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Speech on the cost of living impacts for families

On Tuesday 27 March 2024, I made a speech in Federal Parliament about Labor's failure to address the cost of living crisis. You can watch the full speech here or read the transcript below.


Forty per cent of renters will struggle to pay rent over the next three months. Rents and the cost of living are so high that homeownership is becoming further and further out of reach with ballooning house prices. For those who have actually managed to make that jump and buy their first home, just paying the mortgage becomes a major millstone, with people's whole lives geared towards just paying off that debt. With rising interest rates, 1.6 million households are now at risk of mortgage stress. Right now there are 85,000 households that may not be able to pay their mortgages by the end of the year—chilling to think what would happen if this figure rose.

I really don't think many in his place understand the pain first home buyer families are actually feeling: the cost of childcare, sending kids to school, paying for school sport, paying for other extracurricular activities, the cost of several kids seeing the GP or a specialist, the cost of putting food on the table as prices spike, the cost of paying to see the dentist, the cost of servicing the mortgage with rising interest rates, the cost of paying mounting bills. It gets to a point where you're just keeping your head above water and you're one medical emergency away from breaking point. So many of my Ryan constituents in this very situation reach out to me every single week. More than 40 per cent of Aussie households have struggled to afford basics in the last three months, and over half of Australians say they will struggle to pay an essential bill over the next three months.

I'm sure people would be happier to accept tougher times if we were truly all in this together. But, while life has gotten more difficult and more stressful for millions of everyday people, a small handful of people, the big billionaires, have significantly increased their wealth. Big banks, mining companies and supermarkets have all posted record profits. Some people are buying their second or third superyacht while millions of people can't actually afford the basics.

The Prime Minister and the Treasurer front the media and say they're working to fix this. They've got departments supposedly coming up with great plans. But people aren't feeling helped, and they don't trust that these committees and reviews are going to come up with anything that will actually meaningfully help them. And they're right. Too often these supposedly neutral policy proposals from bureaucrats are designed to sound like something is happening when it's clearly not.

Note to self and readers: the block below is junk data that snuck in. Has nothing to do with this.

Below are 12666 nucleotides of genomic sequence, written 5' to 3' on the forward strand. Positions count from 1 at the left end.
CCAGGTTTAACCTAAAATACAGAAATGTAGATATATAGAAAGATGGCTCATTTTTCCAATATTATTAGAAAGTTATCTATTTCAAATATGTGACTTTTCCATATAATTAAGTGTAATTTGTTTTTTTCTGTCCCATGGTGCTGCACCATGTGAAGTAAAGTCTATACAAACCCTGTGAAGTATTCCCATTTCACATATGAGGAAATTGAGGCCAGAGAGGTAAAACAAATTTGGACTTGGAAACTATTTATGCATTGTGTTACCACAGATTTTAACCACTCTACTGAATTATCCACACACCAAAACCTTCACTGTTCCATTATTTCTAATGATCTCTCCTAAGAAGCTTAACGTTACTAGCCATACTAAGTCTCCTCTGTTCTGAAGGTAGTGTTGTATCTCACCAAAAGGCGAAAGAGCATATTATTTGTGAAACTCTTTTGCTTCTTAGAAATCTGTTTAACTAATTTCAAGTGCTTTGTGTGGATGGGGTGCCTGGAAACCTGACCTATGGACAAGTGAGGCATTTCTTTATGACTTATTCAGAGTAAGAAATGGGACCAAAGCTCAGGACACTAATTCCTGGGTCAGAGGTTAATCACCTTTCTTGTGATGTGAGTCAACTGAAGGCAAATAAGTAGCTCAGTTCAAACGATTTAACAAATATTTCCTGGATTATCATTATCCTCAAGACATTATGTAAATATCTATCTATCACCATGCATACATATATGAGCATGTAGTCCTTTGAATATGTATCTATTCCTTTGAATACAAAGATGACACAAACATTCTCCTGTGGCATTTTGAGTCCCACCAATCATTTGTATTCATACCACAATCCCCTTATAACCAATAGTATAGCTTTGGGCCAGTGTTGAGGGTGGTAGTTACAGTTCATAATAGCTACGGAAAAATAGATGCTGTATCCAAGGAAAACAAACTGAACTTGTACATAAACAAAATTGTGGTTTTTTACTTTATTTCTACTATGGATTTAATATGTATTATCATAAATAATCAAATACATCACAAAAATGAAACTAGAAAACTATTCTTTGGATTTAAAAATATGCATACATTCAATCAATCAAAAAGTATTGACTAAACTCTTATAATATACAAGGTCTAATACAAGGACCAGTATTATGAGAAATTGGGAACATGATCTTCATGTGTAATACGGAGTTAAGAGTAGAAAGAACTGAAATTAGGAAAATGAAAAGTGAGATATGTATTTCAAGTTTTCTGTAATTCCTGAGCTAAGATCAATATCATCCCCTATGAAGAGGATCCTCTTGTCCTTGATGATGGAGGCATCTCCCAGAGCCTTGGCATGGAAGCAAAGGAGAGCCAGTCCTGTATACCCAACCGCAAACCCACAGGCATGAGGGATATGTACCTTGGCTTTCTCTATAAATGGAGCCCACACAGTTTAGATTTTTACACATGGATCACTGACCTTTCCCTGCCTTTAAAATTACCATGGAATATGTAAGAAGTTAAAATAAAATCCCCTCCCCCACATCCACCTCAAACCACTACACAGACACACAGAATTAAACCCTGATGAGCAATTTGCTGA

So what can actually be done about the cost-of-living crisis? Really, what we need are sensible policy solutions that are easy to roll out, are known to work and don't create major bureaucratic complexity. Simpler proposals are often the most effective. The more universal a scheme is, the fewer cracks emerge for people to fall through, the more everyone benefits, the more everyone feels invested in and the more universal pride there is in our society. The less inequality there is, the less bureaucracy is needed to actually police who is deserving and who isn't. The more publicly owned and run a scheme is, the less it is subject to rorting by private providers mooching off the government and taking advantage of the vulnerable for easy money.

So, if you want to talk about effective ways to tackle the cost-of-living crisis, let's start with these: universal free child care; truly free state schools where your technology and excursion costs are all covered; fixing Medicare to again be a universal scheme where everyone can get to see the doctor for free; bringing dental and mental cover into Medicare so it's free for everyone; free school sports; free breakfasts and lunches at state schools for all families; abolishing student debt; and making university free. Contrary to what mainstream economists might tell you, these are all more achievable than many of the convoluted means-tested measures that our governments over the last few decades have seemed to favour. Those are designed to fail.

So how do we fund all that? Again, it's simple. It's not wacky. It's not radical. Don't let politicians and bureaucrats fool you into thinking we need complex revenue-raising trade-offs or clever future funds and market mechanisms to fund all this, and certainly don't let them tell you that there isn't any money. Just don't let them.

 Let's just increase, in a modest but meaningful way, the taxes on big corporations and billionaires, the people who are making a killing out of this crisis.

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